Howard & Davis Model No.1 Regulator. Boston, Massachusetts. Wall clock. TT-91.

The No.1 Regulator is an impressive clock measuring 4 feet 2 inches long. This case is constructed in cherry wood which is lightly grained with india ink. This is done in order to simulate the grain pattern and look of rosewood. The tablets are painted in the traditional colors of back and gold from the back. These are original to this clock and are in excellent condition. The pendulum hangs from the front of the movement. The supporting rod is made of seasoned cherry and retains it’s original gilding. This can be viewed through a clear opening in the throat tablet decoration. The large heavy bob is zinc and is covered in brass. The brass retains it’s original damascene pattern. The pattern is bold and remains in excellent condition. The motion of this eight inch bob can been easily viewed through the oval opening in the lower tablet. The paper dial on this example is original to this clock and is in excellent original condition. It measures 12 inches in diameter and features a Roman numeral formatted time ring, subsidiary seconds dial and the Maker’s name and working location. The movement is excellent quality and is mounted to the backboard with tabs. It is designed with heavy brass trapezoidal shaped plates, a Graham Dead Beat Escapement, maintaining power, a double suspension spring and a Geneva Winding Stop. As a result, these clocks vary only seconds a month and are excellent time keepers. This impressive wall hanging timepiece was made circa 1850.

This clock was recently removed from a medical practice in downtown Boston.

About Howard & Davis of Boston, Massachusetts.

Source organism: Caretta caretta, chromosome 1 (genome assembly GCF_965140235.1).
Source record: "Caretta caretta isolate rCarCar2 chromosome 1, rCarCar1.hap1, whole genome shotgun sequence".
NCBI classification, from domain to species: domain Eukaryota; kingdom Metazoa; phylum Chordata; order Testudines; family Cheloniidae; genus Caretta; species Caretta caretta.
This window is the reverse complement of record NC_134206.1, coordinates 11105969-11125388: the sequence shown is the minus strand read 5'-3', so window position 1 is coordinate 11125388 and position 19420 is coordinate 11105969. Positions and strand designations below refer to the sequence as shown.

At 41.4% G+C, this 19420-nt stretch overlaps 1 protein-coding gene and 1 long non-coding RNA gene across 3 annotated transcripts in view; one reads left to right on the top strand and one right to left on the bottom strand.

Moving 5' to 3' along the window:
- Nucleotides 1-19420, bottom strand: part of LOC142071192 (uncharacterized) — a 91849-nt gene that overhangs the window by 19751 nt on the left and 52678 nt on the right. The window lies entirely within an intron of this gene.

The Howard & Davis firm was formed in Boston, Massachusetts by Edward Howard and David Potter Davis some time in 1842. Both men were trained and served their apprenticeship in clockmaking to Aaron Willard Jr. of Roxbury, Massachusetts. Their partnership lasted approximately ten years. In 1844 through 1847, Luther S. Stephenson joined the partnership which was then called Stephenson, Howard & Davis. It is now currently thought that the Howard & Davis name was not used until after Stephenson departed. The Howard & Davis Clock Company was located at No 34 Water Street. Here they built a reputation for building very high quality items which included various forms of high grade clocks and precision balances or scales. Gold standard balances were used by banks. Letter balances were built under contract for the United States Government. These were used in state and county offices. Town standards (scales) and Druggist’s balances were also manufactured along with the necessary weights. The company also made sewing machines and fire pumpers. In 1857, the Howard & Davis firm was dissolved when D. P. Davis left to peruse other ventures. In 1857, Davis was part of Davis, Polsey & Co. This firm identified itself as the “late Howard and Davis.” They manufactured clocks and a line of pull cord, pin registration watch clocks. This firm lasted until 1860. Posley continued to make these clocks on his own. In 1858, E. Howard began to sign his clocks, E. Howard & Co. This firm enjoyed many prosperous years making clocks and latter watches until he retired in 1881.

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